Thursday 9th April 2015. Where were you at 2.00pm that day and what were you doing? Frances and I were sitting on a restaurant balcony overlooking the lake at Castel Gandolfo in the company of Father Mark Cassidy (one time parish priest at St Anne’s). Mark had picked us up at the airport a couple of hours before and driven us to this wonderful place for lunch. The sun was shining and the food was just magnificent..
Castel Gandolfo is where Popes had their summer palace, although Pope Francis does not use it, preferring to stay in Rome. It is beautiful town and after a walk around we headed for Frascati, a lovely place with a Scottish connection, as the brother of Bonnie Prince Charlie, Henry, Duke of York was a Cardinal, and had a large house there.
We stayed at the Scots Pontifical College for three nights, where Mark is the Spiritual Director. Mark has been in Rome for the last few years and knows many excellent restaurants (where he is very well known!!) Mark also took us to Orvieto in the mountains north of Rome before heading for Bagnoregio a small town built on a hilltop. There are now only about 12 families living there as each year, more of the mountain on which it is built is lost to the rains through landslides. There are still some small restaurants and souvenir shops as well as a lovely church. It is not clear how much longer the town will exist – it all depends on the severity of the weather and the number of landslides.
We also visited a monastery built into a hillside at Subiaco. Its various levels have some stunning frescos and the original monastery was built where St Benedict lived in a cave and founded the Benedictine Order.
After three days in the college we moved into B&B in Rome, 5 minutes’ walk from St Peter’s. We visited the tomb of St Peter deep under the Altar of the Basilica which was a fascinating tour before having the chance to wander through the Basilica itself, something we had done during previous visits.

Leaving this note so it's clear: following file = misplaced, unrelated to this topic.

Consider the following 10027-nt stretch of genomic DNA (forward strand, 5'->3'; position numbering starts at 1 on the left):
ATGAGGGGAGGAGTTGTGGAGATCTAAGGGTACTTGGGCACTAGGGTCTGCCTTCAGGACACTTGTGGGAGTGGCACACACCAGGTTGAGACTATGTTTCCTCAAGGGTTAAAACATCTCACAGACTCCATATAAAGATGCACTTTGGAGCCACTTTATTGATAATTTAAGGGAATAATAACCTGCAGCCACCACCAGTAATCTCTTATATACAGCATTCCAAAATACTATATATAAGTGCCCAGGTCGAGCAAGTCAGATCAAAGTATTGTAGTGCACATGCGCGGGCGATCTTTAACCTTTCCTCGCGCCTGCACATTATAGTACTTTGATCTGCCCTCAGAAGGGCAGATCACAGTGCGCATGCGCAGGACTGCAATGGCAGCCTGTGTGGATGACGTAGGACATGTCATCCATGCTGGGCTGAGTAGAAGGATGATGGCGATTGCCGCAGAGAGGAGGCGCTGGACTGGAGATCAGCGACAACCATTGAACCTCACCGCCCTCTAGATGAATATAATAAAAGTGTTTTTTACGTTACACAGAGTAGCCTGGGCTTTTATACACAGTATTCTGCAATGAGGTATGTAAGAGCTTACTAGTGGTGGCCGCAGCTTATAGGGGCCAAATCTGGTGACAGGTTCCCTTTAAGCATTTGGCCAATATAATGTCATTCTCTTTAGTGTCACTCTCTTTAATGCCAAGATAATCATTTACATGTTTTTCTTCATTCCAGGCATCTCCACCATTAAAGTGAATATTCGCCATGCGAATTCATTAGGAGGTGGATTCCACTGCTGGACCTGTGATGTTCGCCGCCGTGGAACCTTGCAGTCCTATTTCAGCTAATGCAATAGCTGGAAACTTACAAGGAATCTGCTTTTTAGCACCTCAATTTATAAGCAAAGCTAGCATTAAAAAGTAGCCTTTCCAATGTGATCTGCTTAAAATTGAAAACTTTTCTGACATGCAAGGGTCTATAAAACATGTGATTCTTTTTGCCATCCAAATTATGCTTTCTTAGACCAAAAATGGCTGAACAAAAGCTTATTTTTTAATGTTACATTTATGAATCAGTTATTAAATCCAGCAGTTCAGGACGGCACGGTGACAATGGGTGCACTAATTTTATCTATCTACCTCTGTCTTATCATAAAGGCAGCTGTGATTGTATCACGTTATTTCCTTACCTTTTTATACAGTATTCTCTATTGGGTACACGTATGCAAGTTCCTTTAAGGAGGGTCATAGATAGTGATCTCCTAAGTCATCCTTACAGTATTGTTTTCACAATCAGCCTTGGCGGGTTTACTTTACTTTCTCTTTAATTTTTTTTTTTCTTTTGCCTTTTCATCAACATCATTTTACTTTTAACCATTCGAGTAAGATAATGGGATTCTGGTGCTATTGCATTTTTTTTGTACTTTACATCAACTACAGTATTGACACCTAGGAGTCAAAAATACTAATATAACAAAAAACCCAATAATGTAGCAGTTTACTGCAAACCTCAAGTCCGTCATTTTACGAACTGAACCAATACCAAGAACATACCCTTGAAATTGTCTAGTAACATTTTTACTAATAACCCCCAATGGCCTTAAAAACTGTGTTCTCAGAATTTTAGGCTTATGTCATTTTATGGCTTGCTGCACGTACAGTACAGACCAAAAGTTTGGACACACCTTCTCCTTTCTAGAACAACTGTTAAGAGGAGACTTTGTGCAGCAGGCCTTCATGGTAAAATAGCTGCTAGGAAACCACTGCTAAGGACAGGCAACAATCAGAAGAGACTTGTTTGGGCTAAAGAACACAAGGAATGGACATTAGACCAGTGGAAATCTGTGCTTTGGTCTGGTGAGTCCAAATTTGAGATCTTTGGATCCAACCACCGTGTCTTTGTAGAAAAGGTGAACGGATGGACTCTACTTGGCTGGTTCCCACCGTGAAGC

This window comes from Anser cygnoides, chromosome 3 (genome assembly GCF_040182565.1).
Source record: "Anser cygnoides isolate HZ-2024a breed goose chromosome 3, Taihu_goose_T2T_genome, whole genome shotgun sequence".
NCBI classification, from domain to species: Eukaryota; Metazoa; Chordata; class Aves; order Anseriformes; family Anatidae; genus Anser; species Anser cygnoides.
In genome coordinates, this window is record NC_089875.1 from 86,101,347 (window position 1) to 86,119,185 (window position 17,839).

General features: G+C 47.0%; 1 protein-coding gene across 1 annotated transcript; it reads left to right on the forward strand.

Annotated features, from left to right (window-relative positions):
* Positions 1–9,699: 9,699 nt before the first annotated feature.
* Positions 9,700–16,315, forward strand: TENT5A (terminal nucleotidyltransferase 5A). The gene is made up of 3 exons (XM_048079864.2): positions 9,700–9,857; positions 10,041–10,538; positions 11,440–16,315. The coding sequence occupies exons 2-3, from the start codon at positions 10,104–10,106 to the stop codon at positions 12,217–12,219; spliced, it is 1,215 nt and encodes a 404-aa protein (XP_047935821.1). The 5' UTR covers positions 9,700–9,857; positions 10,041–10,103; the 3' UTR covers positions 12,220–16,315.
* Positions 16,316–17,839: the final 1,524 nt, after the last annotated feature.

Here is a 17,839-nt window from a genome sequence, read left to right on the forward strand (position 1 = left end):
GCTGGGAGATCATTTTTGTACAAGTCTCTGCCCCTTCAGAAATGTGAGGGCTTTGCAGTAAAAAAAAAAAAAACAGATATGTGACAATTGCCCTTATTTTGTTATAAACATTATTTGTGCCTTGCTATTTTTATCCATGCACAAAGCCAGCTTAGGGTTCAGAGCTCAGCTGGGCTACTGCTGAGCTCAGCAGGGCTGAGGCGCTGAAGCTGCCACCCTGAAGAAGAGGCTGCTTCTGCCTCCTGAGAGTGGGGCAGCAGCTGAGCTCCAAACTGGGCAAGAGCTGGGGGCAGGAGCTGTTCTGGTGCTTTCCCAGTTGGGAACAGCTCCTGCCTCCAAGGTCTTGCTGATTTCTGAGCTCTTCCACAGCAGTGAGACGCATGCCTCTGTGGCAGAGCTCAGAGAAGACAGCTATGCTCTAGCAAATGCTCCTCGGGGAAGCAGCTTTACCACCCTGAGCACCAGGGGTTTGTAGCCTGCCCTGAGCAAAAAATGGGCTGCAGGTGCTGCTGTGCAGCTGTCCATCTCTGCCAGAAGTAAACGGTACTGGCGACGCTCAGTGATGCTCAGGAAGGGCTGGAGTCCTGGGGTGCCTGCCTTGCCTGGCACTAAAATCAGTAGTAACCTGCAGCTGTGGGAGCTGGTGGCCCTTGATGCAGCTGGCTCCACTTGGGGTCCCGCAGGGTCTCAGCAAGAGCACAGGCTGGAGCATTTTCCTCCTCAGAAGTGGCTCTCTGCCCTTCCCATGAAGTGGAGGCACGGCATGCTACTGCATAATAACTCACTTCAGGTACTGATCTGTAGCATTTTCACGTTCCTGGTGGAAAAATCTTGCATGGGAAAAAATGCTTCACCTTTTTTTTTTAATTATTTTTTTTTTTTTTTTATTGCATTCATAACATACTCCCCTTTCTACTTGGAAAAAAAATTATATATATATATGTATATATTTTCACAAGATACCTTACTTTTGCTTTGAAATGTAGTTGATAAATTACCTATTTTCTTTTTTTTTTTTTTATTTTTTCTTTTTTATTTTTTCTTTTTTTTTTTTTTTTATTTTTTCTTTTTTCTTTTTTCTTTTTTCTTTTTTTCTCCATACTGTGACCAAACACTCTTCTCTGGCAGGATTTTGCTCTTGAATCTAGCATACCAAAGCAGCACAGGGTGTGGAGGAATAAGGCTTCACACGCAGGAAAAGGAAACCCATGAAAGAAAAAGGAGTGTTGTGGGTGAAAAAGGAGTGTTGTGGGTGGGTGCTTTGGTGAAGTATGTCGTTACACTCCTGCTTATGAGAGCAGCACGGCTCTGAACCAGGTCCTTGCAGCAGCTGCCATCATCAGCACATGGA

Having seen most of the other main tourist attractions in Rome before, we opted for a visit to the Gardens at Tivoli with hundreds of fountains including one with a working organ which plays for 5 minutes every two hours. The gardens were part of the Villa D’Este and was a stunning place to visit. After lunch we walked down narrow streets to the mediaeval quarter and into the Cathedral Church of St Lorenzo where there were some amazing frescos and paintings from the 12th century and later.
Sunday 12th April 2015. Where were you at 12 noon that day and what were you doing? We were in St Peter’s Square listening to the words of the Pope as he appeared at the window high above the Square. What struck me was the hush which descended over the Square when he began to speak to the thousands who had come to hear his words. The newspapers the next day, and also the news bulletins were full of what the Pope had said at the main service in St Peter’s which had been attended by members, clergy and the Archbishop of the Armenian Church. The Pope had made reference to events of 100 years ago when Armenians had been killed during the Ottoman rule in Turkey. The Turkish Ambassador to the Vatican was withdrawn, and questions were raised about whether the church should be involved in politics.
Well, Jesus was involved in politics. He said things about what should be paid to Caesar, he challenged the authorities about all manner of things. In the political activity which is going on all over the country at the present time, it is up to people like you and me to exercise our right to vote in the General Election on May 7th.